By Rigel Broeren '21
My Mom always tells me that I never try new things, or that I stay in my bubble, and that I reject most of the opportunities that she suggests. That’s pretty ironic considering I’m about to give a speech about taking risks and undergoing new experiences. And although I admit that some of that statement is true, not all of it is. I’m sure you’ve all heard your parents or someone tell you that you need to try new things whether it be a summer camp, class in school, or new sport. If you’re anything like me, your answer to most of their proposals is going to be no. Although most of us as high schoolers are ever changing, we all have our own identities, and if you have no interest in something that’s probably not going to change because a parent says that you should try it. I’ve personally gone through this when it comes to art. Despite our talented fine arts faculty here at Randolph, I’ve never been particularly driven when it comes to art. When one of my parents suggested that I take an art class my senior year, I gave them a sideways look to say, "You know that’s not who I am.” Low and behold, I'm not taking art this year. It's a decision I’m happy with even though I didn’t try something new or go out of my comfort zone. So, how can I be telling you to try something new and go out of your comfort zone.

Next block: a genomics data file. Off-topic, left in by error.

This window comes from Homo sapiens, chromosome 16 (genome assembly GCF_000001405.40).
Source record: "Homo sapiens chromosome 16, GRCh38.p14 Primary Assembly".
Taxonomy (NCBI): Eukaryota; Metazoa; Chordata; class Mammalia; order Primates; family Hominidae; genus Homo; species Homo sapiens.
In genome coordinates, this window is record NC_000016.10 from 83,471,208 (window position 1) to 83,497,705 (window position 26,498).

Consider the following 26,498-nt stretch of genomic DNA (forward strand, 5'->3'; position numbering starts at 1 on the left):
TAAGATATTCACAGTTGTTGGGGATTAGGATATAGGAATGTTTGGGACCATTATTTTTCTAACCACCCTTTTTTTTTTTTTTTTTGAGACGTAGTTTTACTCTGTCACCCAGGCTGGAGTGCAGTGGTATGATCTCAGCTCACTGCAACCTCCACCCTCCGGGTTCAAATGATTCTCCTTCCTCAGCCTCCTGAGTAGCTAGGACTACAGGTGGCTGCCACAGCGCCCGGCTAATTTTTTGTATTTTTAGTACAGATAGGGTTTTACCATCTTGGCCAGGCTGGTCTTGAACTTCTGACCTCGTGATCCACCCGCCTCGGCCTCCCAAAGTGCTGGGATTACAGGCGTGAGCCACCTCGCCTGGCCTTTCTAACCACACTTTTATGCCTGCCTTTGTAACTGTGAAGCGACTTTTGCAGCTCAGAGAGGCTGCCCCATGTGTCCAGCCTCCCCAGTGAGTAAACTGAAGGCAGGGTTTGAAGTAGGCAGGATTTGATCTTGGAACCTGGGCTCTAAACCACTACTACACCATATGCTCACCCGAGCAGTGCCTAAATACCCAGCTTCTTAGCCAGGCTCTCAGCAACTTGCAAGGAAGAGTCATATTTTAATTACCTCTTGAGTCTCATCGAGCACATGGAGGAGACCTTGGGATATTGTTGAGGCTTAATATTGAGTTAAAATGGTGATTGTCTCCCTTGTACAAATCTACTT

The key to trying something new is to do something you know you aren’t going to hate right away. That may not sound like a particularly good criteria to make a decision and most of the time it isn’t. In fact, most of the time, you should do something you want to do. But taking a calculated risk every now and then can pay off. If it doesn’t, then you know that you never need to have that experience again. I’ll give you an example in my own life. In 7th grade, I started running cross country for one reason - to improve my conditioning for soccer.
"I urge you to take a calculated risk. It can even be related to something you’re already passionate about."
I have to be honest with you. I haven’t done much in my life that I’ve disliked more than running long distances five days a week. I ran for two seasons in middle school and then stopped once I was in high school because I knew it just wasn’t for me. Fast forward to junior year of high school and I wanted a spring sport. I decided that I didn’t want to play soccer anymore but, I still wanted to be active and participate in athletics. A lot of my friends run track and suggested that I join. Immediately, I remembered my cross country days and the flashbacks of running up a sand hill in 95 degree weather at Run in the Sun camp or doing a tempo run around a field trying to avoid insects flying at me, also in the 95 degree heat. I voiced my concerns to my friends, who are all sprinters, as I now am. I came to the conclusion that even if I still disliked running just as much as I did in cross country, I would be with my friends and I would be running shorter distances so I could at least segment the misery into workable chunks. I was pleasantly surprised to find that I actually enjoyed a good portion of the running in track, and overall I had a great time prior to the season getting cut short. I formed bonds with new people and I got to participate in a sport that was fun and fulfilling.